My best advice is to stay positive. My allergist always tells us to keep life as normal as possible--even while we have to be cautious. Travel, eat in restaurants, go places. Let your child go to Girl Scout camp or stay overnight with a friend.

Of course, you have to take precautions. You can't be lax and everybody--teachers, grandparents, babysitters and other parents of the kids your child plays with will need to know how to use the EpiPen. But if you teach your child how to stand up for themselves and how to avoid certain foods, that's half the battle already.

The resources I have listed to the right of my blog have been invaluable to me in this journey and for those of you new to nut allergies, I suggest you take a look.

The other big thing to remember is that you're so not alone. When I first discovered my daughter's food allergy, it seemed like nobody was very familiar with it. Now it's rare if I meet someone who doesn't have at least some experience with it. Things are changing for the better, but we still have to be vocal for our kids.

I welcome your comments and suggestions for this blog and wish all of you the best of luck as we work through the "nut allergy maze" together.

Saturday, July 5, 2008

How's Summer Going So Far?

With Independence Day just passed, most of us have our summer plans and kids' activities in full swing. So I wondered how it's going for you? How have your food allergy plans been working at camp, play dates, swim lessons, day care and other activities outside of the home? Have you skipped anything or modified anything due to your child's food allergies?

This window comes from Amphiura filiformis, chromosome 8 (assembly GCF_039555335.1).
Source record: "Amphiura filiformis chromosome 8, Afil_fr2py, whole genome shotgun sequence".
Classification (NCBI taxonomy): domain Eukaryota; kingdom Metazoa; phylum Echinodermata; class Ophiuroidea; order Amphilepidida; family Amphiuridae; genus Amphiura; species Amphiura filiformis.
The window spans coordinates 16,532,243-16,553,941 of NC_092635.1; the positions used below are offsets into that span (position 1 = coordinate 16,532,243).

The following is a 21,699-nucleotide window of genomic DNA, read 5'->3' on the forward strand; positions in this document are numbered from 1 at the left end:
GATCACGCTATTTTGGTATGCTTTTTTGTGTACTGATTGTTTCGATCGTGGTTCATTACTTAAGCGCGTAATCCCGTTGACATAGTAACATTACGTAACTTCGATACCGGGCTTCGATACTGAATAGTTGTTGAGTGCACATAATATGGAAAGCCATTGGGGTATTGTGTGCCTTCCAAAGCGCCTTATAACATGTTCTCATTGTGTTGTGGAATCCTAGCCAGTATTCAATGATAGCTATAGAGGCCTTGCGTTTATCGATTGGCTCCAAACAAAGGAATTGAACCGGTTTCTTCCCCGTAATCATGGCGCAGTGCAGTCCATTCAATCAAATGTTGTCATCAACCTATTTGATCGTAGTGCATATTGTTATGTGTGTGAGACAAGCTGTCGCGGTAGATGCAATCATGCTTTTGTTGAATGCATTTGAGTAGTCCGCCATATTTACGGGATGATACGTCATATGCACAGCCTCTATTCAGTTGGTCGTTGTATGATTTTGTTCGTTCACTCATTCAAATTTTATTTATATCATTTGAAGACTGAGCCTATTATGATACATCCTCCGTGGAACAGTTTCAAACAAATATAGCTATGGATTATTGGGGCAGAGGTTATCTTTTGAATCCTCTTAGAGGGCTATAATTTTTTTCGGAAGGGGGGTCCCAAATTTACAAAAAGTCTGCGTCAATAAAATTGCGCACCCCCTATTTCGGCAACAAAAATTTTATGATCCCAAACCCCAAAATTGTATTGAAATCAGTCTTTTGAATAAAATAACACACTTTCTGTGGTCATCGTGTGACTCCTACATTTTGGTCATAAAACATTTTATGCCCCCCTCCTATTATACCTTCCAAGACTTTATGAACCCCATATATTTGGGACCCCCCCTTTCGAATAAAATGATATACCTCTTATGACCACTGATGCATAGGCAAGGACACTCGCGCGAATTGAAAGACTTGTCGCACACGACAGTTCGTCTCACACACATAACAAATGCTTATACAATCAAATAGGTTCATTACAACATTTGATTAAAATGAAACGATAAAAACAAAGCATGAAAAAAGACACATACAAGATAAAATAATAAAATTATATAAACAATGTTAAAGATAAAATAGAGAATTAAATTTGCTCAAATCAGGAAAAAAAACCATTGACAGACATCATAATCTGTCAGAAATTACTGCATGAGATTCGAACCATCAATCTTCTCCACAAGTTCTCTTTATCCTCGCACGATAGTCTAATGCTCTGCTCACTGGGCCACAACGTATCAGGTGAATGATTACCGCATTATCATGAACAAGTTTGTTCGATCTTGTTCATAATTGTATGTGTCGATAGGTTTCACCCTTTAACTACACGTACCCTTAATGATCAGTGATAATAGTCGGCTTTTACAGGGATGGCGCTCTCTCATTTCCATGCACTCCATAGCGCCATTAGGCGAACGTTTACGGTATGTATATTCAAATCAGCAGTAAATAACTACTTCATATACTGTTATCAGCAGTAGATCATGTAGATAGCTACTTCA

For example, I enrolled my daughter in an activity that had the option of having them stay for lunch. They had sessions with or without the lunch option, but the program stays the same. (For the record, the organization has a strict No Peanut Butter policy.)

I decided to have her attend the "no lunch" session almost without thought. It just seems easier to me, especially since school is such a constant struggle with food issues all year long. Later, I wondered if maybe I should have let her do the lunch option (it would have kept her there an extra hour each day--and we moms know how much we crave that extra hour!) but I didn't want to even introduce the risk. That just feels better to me.

The good news is we're going out, doing the things we want to do and have incorporated caution into our lives so much already that it doesn't seem like a big deal to skip certain foods or modify certain activities like the one I just mentioned. That's gotta be good, right?

I'm curious to know what other compromises you've made this summer and how they've worked out for you.